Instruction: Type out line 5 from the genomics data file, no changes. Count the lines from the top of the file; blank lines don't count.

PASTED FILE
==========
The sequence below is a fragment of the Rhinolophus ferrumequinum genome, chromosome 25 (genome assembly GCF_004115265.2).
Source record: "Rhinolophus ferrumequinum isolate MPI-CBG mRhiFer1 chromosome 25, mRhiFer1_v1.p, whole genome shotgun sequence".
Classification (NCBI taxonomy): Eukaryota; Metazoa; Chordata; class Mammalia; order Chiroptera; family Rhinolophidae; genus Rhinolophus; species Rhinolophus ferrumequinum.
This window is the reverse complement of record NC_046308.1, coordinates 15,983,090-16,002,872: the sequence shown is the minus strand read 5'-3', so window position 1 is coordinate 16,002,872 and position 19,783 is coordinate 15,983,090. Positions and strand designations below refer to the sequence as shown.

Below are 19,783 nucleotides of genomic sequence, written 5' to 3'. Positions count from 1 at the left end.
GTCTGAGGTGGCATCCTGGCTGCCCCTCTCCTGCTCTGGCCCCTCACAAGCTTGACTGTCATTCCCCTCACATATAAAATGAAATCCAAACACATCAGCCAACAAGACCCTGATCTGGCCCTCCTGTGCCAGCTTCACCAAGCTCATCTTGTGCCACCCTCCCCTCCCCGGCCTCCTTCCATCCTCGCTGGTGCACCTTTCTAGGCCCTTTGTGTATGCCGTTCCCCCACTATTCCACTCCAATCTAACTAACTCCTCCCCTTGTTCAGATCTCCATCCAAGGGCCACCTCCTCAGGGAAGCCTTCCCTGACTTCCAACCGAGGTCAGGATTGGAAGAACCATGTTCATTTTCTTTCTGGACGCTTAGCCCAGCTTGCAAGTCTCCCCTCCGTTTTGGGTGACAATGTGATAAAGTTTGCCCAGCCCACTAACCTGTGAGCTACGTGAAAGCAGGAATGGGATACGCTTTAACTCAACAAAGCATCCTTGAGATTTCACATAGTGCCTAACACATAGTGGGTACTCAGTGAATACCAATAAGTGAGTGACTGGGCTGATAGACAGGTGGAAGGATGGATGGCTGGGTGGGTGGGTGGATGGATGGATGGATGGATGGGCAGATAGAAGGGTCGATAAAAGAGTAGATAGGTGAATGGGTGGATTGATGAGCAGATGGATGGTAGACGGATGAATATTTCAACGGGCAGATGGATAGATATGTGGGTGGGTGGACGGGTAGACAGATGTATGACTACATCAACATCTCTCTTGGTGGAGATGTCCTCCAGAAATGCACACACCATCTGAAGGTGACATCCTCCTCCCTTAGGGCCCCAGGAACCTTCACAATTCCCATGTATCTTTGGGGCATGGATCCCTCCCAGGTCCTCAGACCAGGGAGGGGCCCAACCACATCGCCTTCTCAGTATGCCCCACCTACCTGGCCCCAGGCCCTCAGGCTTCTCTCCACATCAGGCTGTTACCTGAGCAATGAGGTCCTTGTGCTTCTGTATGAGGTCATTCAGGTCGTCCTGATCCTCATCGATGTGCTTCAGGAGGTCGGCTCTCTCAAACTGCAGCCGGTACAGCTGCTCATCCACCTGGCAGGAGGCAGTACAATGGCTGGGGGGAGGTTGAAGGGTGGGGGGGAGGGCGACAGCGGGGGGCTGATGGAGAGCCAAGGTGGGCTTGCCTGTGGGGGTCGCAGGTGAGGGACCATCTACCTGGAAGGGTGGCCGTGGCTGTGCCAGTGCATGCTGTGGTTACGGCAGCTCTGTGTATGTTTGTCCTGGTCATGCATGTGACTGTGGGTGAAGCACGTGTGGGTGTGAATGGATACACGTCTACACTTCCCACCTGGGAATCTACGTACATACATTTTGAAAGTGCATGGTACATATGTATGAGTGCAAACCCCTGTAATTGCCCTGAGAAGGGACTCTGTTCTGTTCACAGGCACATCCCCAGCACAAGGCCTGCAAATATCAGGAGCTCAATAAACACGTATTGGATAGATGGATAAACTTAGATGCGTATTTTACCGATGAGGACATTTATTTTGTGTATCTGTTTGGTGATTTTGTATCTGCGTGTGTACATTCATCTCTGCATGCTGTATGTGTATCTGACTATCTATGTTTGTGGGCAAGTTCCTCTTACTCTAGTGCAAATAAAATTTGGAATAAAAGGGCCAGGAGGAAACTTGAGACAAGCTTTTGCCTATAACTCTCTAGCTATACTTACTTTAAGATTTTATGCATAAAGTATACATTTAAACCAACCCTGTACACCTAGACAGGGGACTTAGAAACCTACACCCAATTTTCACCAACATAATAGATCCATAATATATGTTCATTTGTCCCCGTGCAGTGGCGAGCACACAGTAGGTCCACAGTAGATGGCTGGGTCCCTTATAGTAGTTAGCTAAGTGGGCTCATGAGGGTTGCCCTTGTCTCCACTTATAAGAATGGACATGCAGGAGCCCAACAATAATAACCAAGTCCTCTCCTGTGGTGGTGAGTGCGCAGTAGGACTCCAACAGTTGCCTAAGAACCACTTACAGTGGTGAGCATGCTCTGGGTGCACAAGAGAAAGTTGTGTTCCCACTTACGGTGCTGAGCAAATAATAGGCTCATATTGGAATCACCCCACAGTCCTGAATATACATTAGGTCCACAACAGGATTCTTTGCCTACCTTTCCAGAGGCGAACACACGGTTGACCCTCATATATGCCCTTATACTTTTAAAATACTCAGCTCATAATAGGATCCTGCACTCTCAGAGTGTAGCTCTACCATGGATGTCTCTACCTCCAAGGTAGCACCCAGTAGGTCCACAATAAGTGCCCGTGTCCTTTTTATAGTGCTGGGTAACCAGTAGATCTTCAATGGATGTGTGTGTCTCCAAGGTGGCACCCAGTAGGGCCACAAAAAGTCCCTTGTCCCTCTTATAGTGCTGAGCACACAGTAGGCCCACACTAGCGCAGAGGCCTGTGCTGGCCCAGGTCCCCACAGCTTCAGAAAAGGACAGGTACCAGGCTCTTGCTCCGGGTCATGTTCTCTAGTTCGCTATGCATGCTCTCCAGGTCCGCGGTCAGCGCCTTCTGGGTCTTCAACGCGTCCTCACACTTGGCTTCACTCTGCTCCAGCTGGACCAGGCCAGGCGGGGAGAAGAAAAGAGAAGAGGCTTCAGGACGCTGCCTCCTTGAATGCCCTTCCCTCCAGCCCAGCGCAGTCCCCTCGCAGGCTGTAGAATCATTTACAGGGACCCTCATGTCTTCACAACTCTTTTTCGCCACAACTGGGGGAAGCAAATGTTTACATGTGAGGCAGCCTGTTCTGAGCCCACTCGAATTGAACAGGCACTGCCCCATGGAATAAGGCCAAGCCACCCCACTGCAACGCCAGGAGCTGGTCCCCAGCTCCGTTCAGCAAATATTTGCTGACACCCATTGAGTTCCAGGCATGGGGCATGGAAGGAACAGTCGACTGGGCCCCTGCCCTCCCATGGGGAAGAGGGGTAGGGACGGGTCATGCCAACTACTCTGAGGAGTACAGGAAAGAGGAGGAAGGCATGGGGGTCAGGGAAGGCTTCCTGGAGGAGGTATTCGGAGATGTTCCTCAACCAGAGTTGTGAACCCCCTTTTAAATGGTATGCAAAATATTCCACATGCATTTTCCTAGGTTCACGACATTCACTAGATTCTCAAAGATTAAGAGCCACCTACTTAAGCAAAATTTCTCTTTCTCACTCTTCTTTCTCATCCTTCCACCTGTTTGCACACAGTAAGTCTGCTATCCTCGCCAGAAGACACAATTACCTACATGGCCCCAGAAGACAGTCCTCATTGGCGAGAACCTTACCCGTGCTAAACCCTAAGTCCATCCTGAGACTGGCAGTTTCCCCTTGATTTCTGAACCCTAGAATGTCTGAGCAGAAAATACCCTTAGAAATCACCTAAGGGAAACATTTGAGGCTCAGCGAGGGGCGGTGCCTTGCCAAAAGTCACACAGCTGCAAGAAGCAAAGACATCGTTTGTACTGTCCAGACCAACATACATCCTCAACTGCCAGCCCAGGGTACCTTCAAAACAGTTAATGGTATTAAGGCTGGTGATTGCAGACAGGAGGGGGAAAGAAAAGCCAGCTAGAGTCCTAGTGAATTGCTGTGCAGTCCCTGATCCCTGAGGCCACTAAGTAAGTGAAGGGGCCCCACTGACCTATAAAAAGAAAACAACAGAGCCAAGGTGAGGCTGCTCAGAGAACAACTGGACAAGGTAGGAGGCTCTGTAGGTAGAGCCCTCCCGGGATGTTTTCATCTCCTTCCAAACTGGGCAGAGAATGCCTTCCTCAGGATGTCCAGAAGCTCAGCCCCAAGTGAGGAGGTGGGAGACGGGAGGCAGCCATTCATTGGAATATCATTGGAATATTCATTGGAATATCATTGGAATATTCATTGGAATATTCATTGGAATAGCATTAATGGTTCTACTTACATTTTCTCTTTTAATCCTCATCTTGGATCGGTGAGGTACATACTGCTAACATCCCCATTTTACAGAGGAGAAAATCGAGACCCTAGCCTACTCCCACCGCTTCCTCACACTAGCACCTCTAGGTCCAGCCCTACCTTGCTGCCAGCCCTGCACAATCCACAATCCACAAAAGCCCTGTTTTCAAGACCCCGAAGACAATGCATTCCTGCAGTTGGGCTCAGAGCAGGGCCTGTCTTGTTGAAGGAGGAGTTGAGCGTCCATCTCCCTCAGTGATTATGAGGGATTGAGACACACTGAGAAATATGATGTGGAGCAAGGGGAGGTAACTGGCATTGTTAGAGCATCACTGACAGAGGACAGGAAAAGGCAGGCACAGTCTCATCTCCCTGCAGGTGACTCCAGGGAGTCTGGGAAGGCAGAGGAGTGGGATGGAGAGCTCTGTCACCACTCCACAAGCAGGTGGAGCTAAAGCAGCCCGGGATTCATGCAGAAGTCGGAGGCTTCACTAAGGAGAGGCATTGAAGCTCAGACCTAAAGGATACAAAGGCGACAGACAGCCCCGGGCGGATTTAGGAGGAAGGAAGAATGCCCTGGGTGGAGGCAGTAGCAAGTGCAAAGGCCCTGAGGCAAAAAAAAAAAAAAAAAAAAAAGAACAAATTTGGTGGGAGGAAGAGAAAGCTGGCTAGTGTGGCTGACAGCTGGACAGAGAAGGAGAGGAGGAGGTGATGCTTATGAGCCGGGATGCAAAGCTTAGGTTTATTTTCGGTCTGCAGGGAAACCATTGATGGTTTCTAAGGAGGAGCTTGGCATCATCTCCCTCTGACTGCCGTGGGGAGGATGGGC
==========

Below are 19,783 nucleotides of genomic sequence, written 5' to 3'. Positions count from 1 at the left end.